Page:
- Section 45 exempts the granting of IP licences from provisions of the Act relating to cartels and anti-competitive agreements.
- Section 36(3) provides that a firm does not breach section 36 solely by enforcing an IP right.
- Section 7 provides that the Act does not limit any law relating to breaches of confidence (such as sharing trade secrets), and that no law relating to breaches of confidence affects the interpretation of any of the provisions of the Act.
The Amendment Act repeals these three provisions, meaning that IP arrangements are now able to be scrutinised under competition law like any other arrangement.
These changes all come into force one year after Royal assent on 5 April 2023. However, there is a one-year grace period for the exemption of IP rights from provisions relating to cartels and anti-competitive agreements for arrangements entered into before this date.
Anti-competitive merger penalties
The Amendment Act increases the maximum penalty for anti-competitive mergers for companies from NZ$5 million to the greater of:
- NZ$10 million; or
- three times the value of any commercial gain resulting from the contravention; or
- if the commercial gain cannot be ascertained, 10% of turnover in each accounting period that the contravention occurred.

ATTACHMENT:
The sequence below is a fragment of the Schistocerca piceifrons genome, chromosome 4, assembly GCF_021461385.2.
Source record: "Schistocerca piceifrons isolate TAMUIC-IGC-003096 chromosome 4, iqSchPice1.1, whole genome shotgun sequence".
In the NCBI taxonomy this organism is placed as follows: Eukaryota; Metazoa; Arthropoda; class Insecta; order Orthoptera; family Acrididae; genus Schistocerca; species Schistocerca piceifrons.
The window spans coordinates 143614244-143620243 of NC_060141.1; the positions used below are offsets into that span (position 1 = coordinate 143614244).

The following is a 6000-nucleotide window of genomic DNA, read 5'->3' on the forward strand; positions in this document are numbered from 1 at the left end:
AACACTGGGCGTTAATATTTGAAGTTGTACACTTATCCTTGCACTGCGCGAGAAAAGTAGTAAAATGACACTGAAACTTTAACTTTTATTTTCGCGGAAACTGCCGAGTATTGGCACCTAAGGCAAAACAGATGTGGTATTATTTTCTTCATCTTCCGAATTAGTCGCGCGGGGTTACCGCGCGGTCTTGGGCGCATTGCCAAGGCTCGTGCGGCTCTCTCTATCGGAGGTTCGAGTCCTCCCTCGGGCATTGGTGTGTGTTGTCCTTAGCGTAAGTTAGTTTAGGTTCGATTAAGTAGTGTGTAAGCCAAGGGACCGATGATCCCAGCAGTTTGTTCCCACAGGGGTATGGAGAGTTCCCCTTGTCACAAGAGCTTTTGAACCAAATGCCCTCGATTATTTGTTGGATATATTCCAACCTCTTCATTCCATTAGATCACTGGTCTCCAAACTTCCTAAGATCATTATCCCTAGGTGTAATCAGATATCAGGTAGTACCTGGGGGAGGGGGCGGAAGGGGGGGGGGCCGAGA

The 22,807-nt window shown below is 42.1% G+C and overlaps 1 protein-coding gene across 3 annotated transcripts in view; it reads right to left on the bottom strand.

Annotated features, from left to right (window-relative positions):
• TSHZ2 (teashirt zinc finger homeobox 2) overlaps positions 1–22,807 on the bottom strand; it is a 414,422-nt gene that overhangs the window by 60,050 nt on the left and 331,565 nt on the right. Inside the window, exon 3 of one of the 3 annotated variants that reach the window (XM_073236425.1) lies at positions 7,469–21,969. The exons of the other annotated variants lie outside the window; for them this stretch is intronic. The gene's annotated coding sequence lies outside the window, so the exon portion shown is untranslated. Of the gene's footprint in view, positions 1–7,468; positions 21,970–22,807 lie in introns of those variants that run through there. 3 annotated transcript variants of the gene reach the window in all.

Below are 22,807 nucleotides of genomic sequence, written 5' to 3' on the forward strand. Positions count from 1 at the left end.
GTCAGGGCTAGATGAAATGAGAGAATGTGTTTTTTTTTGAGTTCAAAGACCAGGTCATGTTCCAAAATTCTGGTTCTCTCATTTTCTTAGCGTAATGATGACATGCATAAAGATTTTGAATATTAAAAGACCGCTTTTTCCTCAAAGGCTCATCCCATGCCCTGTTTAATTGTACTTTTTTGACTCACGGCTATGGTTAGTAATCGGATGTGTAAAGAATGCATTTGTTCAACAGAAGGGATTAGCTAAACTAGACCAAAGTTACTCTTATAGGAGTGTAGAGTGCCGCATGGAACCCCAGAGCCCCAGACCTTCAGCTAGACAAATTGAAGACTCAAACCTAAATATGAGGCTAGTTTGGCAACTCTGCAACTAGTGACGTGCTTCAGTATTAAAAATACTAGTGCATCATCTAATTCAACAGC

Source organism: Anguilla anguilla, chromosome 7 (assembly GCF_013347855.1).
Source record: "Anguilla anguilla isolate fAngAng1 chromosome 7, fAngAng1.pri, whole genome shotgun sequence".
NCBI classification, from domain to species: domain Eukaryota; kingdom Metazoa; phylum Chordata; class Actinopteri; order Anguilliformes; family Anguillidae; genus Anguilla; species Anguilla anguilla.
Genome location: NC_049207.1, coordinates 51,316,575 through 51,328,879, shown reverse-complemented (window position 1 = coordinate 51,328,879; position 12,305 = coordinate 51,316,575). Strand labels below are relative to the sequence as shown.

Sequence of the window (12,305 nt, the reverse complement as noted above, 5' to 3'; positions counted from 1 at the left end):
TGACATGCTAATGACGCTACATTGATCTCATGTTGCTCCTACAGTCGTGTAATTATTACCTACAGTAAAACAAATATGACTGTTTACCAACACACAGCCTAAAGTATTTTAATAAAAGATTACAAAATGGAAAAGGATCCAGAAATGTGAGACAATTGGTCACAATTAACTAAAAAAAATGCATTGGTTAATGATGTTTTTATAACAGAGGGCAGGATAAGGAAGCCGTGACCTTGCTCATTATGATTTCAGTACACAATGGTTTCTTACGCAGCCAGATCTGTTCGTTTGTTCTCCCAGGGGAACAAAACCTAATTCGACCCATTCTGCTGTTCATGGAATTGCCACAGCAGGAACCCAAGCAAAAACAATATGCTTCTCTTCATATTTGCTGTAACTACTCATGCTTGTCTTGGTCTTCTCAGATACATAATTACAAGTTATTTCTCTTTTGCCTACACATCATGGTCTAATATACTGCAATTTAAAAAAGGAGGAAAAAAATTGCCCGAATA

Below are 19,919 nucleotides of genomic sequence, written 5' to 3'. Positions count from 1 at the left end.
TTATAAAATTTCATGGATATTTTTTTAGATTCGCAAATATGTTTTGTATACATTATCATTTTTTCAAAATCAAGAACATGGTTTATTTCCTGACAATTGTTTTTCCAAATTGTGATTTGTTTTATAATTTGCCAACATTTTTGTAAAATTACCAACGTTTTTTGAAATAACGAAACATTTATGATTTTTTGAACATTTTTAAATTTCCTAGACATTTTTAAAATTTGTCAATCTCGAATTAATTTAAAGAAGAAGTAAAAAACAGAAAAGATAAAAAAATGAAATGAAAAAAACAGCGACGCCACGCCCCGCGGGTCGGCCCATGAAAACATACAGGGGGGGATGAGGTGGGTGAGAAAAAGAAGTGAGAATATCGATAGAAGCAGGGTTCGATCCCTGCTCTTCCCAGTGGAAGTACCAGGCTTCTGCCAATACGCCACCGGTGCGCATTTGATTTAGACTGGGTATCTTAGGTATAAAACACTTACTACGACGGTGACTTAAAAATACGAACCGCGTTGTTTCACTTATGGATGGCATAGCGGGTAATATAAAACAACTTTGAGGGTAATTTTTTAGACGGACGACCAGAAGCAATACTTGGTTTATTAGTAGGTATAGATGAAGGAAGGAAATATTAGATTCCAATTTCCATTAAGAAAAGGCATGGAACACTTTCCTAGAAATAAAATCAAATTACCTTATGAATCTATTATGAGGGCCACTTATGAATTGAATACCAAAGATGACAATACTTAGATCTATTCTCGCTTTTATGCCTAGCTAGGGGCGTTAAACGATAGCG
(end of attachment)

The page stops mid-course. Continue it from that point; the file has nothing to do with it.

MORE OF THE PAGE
These new penalties come into force in one month’s time on 5 May 2022.
The Amendment Act entrenches the Commission’s power to grant interim authorisations in respect of contracts or arrangements that have the purpose, or likely effect, of substantially lessening competition, if it considers it is appropriate to do so.
This power was temporarily brought in due to COVID-19, but only one application has been provisionally authorised to date.
The Amendment Act means this power is now a permanent fixture in the Act. This comes into force in one month’s time on 5 May 2022.
Information sharing powers
The Amendment Act also grants the Commission wide discretionary powers to share information with other public agencies, including the Reserve Bank and the New Zealand Police.
The proposed new provisions would allow the Commission to do so where it considers that the information, “may assist the public service agency, statutory entity, or Reserve Bank, or the New Zealand Police in the performance or exercise of its functions, powers, or duties under this Act or any other legislation.”
This means that parties being investigated by the Commission need to consider carefully their responses to the Commission’s information requests (especially voluntary information requests), given the possible disclosure of that information by the Commission to other public agencies.
The broad information sharing powers come into force one month after the Amendment Act received Royal assent on 5 May 2022.
Get in touch
Many of these changes come into force very shortly and some have effect on arrangements that are already in place, so it is a good idea for businesses to start considering how these changes may affect their arrangements and interactions with other businesses.
If you would like to discuss these changes and what they mean for your business, please get in touch with one of our contacts.
Special thanks to Rebecca Colby and Elsie Stone for their assistance in writing this article.